LOS ANGELES (AP) — Harmless comic characters or racist robots?
The buzz over the summer blockbuster "Transformers: Revenge of the Fallen" only grew Wednesday as some said two jive-talking Chevy characters were racial caricatures.
Skids and Mudflap, twin robots disguised as compact hatchbacks, constantly brawl and bicker in rap-inspired street slang. They're forced to acknowledge that they can't read. One has a gold tooth.
As good guys, they fight alongside the Autobots and are intended to provide comic relief. But their traits raise the specter of stereotypes most notably seen when Jar Jar Binks, the clumsy, broken-English speaking alien from "Star Wars: Episode I—The Phantom Menace," was criticized as a caricature.
One fan called the Transformers twins "Jar Jar Bots" in a blog post online.
Todd Herrold, who watched the movie in New York City, called the characters "outrageous."
"It's one thing when robot cars are racial stereotypes," he said, "but the movie also had a bucktoothed black guy who is briefly in one scene who's also a stereotype."
"They're like the fools," said 18-year-old Nicholas Govede, also of New York City. "The comic relief in a degrading way."
Not all fans were offended. Twin brothers Jason and William Garcia, 18, who saw the movie in Miami, said they related to the characters—not their illiteracy, but their bickering.
"They were hilarious," Jason said. "Every movie has their standout character, and I think they were the ones for this movie."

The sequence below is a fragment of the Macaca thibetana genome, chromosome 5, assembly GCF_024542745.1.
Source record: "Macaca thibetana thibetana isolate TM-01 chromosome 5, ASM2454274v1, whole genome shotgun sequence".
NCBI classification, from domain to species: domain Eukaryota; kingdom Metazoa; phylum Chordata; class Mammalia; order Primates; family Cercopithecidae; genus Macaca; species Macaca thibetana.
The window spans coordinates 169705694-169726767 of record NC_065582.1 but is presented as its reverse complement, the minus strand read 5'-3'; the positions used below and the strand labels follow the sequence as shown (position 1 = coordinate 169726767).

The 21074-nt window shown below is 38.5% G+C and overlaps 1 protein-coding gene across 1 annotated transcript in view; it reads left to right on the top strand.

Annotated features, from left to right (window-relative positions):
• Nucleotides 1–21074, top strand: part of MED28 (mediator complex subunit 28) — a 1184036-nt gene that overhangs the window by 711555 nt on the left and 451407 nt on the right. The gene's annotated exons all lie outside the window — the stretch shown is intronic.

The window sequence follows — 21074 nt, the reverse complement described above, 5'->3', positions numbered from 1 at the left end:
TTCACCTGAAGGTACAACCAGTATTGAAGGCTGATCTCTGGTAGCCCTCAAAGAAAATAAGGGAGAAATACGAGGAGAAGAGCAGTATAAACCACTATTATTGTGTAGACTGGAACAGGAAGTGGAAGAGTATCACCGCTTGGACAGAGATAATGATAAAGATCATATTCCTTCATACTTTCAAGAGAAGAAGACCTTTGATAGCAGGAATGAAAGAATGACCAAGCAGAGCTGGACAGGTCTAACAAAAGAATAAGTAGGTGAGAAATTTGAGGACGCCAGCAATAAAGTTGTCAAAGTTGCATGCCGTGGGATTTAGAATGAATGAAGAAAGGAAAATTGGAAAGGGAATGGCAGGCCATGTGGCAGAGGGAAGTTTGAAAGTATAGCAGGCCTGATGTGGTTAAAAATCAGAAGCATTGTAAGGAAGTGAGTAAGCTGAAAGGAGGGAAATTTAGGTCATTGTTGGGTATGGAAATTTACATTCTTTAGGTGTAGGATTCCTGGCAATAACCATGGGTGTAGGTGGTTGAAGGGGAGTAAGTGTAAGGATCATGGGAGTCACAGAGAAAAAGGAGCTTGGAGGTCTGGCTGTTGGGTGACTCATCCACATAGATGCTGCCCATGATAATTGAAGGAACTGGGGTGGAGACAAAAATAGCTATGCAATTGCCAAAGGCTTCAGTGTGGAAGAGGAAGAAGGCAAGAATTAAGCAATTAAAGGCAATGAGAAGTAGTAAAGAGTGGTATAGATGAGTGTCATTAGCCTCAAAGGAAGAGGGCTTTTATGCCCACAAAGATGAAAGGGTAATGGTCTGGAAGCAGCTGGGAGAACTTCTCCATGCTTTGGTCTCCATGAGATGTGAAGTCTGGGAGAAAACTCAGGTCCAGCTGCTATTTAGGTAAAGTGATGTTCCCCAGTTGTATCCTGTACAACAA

That was the aim, director Michael Bay said in an interview.
"It's done in fun," he said. "I don't know if it's stereotypes—they are robots, by the way. These are the voice actors. This is kind of the direction they were taking the characters and we went with it."
Bay said the twins' parts "were kind of written but not really written, so the voice actors is when we started to really kind of come up with their characters."
Actor Reno Wilson, who is black, voices Mudflap. Tom Kenny, the white actor behind SpongeBob SquarePants, voices Skids.
Wilson said Wednesday that he never imagined viewers might consider the twins to be racial caricatures. When he took the role, he was told that the alien robots learned about human culture through the Web and that the twins were "wannabe gangster types."
"It's an alien who uploaded information from the Internet and put together the conglomeration and formed this cadence, way of speaking and body language that was accumulated over X amount of years of information and that's what came out," the 40-year-old actor said. "If he had uploaded country music, he would have come out like that."